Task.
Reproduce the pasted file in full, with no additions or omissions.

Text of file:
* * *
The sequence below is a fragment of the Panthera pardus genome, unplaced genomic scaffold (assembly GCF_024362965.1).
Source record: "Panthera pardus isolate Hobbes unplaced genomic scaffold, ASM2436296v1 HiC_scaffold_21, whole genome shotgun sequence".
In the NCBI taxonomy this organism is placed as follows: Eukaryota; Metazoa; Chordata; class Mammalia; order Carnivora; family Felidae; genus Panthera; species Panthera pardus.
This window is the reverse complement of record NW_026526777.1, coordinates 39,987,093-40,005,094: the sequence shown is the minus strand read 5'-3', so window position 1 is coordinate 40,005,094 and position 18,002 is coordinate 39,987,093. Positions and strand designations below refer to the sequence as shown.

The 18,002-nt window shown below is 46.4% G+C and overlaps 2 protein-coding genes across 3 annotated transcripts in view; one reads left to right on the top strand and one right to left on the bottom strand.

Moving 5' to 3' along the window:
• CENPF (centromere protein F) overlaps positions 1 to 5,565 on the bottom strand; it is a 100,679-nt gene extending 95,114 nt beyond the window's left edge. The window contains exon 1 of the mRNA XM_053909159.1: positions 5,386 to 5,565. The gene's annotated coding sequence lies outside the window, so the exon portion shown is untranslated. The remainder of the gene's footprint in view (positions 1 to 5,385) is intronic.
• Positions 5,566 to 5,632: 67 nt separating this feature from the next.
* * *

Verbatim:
The sequence below is a fragment of the Panthera pardus genome, unplaced genomic scaffold (assembly GCF_024362965.1).
Source record: "Panthera pardus isolate Hobbes unplaced genomic scaffold, ASM2436296v1 HiC_scaffold_21, whole genome shotgun sequence".
In the NCBI taxonomy this organism is placed as follows: Eukaryota; Metazoa; Chordata; class Mammalia; order Carnivora; family Felidae; genus Panthera; species Panthera pardus.
This window is the reverse complement of record NW_026526777.1, coordinates 39,987,093-40,005,094: the sequence shown is the minus strand read 5'-3', so window position 1 is coordinate 40,005,094 and position 18,002 is coordinate 39,987,093. Positions and strand designations below refer to the sequence as shown.

The 18,002-nt window shown below is 46.4% G+C and overlaps 2 protein-coding genes across 3 annotated transcripts in view; one reads left to right on the top strand and one right to left on the bottom strand.

Moving 5' to 3' along the window:
• CENPF (centromere protein F) overlaps positions 1 to 5,565 on the bottom strand; it is a 100,679-nt gene extending 95,114 nt beyond the window's left edge. The window contains exon 1 of the mRNA XM_053909159.1: positions 5,386 to 5,565. The gene's annotated coding sequence lies outside the window, so the exon portion shown is untranslated. The remainder of the gene's footprint in view (positions 1 to 5,385) is intronic.
• Positions 5,566 to 5,632: 67 nt separating this feature from the next.